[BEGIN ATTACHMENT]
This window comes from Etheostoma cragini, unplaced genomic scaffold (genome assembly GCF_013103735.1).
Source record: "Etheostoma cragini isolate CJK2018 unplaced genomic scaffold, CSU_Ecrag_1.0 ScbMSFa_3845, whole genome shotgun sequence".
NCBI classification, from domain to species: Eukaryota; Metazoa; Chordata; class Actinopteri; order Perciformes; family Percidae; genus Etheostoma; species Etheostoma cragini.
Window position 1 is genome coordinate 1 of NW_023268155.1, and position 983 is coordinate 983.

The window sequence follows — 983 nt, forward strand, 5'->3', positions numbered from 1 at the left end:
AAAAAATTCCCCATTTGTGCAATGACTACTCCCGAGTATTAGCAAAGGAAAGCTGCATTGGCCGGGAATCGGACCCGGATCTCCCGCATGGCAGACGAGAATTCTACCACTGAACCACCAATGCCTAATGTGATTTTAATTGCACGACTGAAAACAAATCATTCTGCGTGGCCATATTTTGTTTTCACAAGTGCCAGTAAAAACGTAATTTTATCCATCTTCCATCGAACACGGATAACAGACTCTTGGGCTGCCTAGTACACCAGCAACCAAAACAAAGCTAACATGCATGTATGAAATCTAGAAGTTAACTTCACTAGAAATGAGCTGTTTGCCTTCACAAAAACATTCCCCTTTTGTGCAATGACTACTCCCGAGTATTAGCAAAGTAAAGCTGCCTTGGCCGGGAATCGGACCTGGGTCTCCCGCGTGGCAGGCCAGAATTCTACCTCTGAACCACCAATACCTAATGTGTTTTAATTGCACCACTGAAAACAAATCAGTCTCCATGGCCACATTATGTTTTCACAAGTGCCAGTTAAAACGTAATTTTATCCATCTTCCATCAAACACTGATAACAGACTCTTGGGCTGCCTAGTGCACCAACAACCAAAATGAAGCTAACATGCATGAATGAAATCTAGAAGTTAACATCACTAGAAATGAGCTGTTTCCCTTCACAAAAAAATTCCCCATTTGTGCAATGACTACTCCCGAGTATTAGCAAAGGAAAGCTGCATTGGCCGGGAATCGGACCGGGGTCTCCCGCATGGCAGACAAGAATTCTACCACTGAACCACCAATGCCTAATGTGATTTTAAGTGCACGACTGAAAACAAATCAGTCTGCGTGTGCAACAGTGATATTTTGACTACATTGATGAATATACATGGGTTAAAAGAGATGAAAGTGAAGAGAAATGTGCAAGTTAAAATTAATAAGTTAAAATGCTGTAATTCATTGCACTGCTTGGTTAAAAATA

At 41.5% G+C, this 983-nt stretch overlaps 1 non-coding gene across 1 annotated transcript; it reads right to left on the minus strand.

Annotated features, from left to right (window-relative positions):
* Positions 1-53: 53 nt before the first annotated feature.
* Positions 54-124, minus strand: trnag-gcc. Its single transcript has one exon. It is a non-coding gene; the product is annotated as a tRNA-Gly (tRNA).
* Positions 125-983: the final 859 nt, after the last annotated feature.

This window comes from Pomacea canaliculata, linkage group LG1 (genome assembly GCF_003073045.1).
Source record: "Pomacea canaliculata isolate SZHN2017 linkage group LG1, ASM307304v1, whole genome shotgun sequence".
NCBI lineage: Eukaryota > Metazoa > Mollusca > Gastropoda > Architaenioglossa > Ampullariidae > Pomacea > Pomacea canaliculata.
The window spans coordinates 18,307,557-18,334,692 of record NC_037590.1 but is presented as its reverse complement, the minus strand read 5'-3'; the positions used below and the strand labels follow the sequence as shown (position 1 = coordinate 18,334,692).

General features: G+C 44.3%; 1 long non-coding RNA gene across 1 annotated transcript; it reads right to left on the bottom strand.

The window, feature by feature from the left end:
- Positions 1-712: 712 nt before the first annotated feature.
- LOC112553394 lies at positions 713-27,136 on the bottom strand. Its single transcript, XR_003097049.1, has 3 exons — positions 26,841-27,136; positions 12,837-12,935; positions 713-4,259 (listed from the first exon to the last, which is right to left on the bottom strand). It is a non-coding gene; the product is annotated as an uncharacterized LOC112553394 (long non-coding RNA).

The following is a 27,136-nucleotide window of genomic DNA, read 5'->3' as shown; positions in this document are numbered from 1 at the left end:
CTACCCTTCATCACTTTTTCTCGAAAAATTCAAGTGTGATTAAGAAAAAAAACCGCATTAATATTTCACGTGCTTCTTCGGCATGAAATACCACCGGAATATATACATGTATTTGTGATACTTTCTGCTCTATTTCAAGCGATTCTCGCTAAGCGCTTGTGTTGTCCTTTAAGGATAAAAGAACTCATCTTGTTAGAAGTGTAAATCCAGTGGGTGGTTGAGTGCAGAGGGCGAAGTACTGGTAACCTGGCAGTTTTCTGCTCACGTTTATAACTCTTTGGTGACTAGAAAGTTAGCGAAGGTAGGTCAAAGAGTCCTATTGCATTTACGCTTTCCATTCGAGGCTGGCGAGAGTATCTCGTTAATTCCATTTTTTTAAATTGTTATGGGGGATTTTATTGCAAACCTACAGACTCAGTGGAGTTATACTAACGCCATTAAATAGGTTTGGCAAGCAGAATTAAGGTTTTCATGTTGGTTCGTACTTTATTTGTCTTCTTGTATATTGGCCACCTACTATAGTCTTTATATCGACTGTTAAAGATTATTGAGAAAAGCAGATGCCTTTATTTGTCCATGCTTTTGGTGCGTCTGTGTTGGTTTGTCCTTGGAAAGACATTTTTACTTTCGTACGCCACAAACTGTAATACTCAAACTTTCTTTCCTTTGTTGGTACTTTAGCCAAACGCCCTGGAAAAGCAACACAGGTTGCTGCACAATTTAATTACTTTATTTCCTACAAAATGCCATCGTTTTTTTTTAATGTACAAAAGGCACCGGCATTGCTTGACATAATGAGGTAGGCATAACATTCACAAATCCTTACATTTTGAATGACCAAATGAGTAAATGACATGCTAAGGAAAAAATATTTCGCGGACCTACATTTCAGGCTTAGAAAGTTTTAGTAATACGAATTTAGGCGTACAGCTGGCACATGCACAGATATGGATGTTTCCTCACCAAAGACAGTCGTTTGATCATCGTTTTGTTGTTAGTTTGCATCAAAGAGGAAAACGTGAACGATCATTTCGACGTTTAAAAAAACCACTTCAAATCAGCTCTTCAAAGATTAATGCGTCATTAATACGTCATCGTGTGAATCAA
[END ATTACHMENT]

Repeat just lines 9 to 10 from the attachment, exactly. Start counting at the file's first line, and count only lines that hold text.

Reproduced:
* Positions 1-53: 53 nt before the first annotated feature.
* Positions 54-124, minus strand: trnag-gcc. Its single transcript has one exon. It is a non-coding gene; the product is annotated as a tRNA-Gly (tRNA).